to set up a working group to look specifically at TIP in the fishing
industry. Wanlop Phloytabtim, the Permanent Secretary of MSDHS,
also spoke, emphasizing that the RTG recognizes the potential for
TIP in the industry. He noted that the RTG understands the serious
of the problem and said that Thai laborers usually shun fishing jobs
due to the difficult and sometimes dangerous nature of the work.
Wanlop explained that this generates a demand for foreign workers in
the industry who are often vulnerable to exploitation by labor
brokers willing to engage in trafficking.

4. (SBU) Two panel discussions with representatives from the
private sector, NGOs, police, MSDHS, and MOL followed, generating
discussion during a question and answer session. Interesting points
included those made by a representative from the Mirror Foundation:

– Most of the Foundation\’s cases of missing persons involve laborers
from deep sea fishing vessels.

– Most TIP victims from the deep sea fishing industry assisted by
he Foundation were lured to work on vessels with a promise of high
wages. If their vessel\’s crew failed to catch enough fish to make a
profit, captains sometimes declined to pay workers.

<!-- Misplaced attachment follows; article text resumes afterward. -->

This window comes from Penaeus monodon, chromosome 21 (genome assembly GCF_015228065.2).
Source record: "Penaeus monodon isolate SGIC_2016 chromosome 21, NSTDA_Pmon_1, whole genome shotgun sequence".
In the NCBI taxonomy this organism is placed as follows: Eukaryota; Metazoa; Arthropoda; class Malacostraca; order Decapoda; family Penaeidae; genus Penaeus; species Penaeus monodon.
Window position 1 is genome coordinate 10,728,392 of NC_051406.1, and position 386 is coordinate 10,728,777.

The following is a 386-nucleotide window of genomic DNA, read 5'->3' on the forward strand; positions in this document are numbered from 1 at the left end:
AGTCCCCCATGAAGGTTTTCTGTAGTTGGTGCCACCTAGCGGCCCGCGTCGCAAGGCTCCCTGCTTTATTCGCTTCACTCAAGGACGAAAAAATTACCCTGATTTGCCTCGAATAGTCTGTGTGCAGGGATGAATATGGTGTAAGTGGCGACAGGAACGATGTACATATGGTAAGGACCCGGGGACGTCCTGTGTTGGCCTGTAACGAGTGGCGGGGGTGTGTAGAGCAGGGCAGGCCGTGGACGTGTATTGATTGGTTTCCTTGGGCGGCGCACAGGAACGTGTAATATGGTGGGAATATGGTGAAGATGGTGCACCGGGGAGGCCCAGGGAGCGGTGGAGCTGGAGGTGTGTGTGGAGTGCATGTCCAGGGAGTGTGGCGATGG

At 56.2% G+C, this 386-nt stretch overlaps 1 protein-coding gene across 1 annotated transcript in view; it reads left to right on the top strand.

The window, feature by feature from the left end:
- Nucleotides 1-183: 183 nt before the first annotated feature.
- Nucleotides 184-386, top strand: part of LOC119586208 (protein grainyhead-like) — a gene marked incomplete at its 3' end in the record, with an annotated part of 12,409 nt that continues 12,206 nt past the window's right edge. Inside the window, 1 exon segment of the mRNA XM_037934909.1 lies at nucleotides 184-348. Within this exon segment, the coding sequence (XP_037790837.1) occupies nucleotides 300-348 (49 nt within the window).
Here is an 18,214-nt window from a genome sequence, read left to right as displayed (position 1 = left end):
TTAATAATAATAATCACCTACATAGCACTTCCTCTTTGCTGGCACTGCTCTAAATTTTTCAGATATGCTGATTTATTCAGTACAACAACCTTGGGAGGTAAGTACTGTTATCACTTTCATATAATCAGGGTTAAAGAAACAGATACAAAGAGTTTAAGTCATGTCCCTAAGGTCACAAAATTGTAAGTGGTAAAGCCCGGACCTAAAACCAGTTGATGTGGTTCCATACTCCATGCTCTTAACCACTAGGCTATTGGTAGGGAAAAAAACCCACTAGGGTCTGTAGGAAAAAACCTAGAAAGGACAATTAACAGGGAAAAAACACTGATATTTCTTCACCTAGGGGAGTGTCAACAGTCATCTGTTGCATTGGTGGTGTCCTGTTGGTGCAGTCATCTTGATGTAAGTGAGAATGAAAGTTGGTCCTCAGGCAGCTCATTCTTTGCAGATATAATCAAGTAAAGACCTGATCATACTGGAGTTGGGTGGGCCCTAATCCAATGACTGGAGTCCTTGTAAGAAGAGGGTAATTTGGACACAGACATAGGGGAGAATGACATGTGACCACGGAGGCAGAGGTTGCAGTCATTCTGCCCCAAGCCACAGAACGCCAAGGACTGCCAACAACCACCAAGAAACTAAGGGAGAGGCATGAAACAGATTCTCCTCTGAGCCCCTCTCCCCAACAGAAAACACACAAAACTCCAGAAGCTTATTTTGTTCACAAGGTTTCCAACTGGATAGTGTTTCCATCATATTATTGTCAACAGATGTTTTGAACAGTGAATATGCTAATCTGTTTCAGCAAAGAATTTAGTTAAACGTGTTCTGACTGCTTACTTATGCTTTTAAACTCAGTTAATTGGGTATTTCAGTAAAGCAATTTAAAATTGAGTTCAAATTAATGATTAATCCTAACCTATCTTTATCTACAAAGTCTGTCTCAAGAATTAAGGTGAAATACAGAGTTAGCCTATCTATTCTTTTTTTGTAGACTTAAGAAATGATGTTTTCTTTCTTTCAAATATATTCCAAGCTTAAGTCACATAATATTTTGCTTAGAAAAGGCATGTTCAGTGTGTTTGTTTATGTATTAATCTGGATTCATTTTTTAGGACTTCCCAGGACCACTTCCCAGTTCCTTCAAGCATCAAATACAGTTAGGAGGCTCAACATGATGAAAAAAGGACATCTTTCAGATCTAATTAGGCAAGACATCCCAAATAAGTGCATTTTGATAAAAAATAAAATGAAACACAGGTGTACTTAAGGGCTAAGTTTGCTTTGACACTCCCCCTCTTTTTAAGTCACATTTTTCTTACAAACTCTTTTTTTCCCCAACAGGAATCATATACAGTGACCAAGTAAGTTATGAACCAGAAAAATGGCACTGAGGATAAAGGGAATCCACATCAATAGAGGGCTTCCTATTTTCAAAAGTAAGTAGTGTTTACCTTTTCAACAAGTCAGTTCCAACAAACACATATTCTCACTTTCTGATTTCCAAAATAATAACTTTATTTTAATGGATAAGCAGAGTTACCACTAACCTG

– Payments to workers usually entail fixed payments and payments
made through profit sharing agreements.

He pointed out what he considers key obstacles to the protection of
worker rights in the deep sea fishing industry:

– The Labor Protection Act does not provide protection to laborers
on oceanic fishing vessels who continuously work outside of Thailand
(e.g. in international waters) for more than one year. Workers in
the fishing industry do not have access to the government social
security system. (NOTE: Pornchai Yooprayong, the Deputy Permanent
Secretary of the MOL, (one of the panelists) stated he would study
the suggestion that the Labor Protection Act be revised to address
this problem. End Note).

– Most workers on fishing boats are migrants or poorly-educated
Thais who do not have knowledge of relevant laws or their rights.
Generally poor, they are often more interested in finding work, even
after being victimized, than assisting authorities with prosecution
efforts.

BANGKOK 00000853 002.2 OF 002

– Checks of vessels prior to their departure (by Immigration police,
Customs officials, Public Health officers, etc.) are not rigorously
carried out.

5. (SBU) In addition, an ILO representative stated that one-third
of the child labor cases in which it provides assistance involve the
fishing and fishing-related industries. A representative from the
MFA commented on the difficulty of coordinating with other nations
to assist Thai TIP victims abroad and explained that many
governments view TIP victims as illegal migrants who should be
penalized, not aided. The Secretary General of the Fishing
Association of Thailand noted that while TIP victims are sometimes
found on deep sea vessels, they are generally not found on
day-fishing boats, which generally employ Thai laborers. While
stating he recognizes the problem of TIP in his industry, the
President of the Deep Sea Fishing Association suggested the
government should provide assistance to boat owners to defray costs
(even if this implied increased regulation) so that owners do not
need to rely on cheap labor to turn a profit.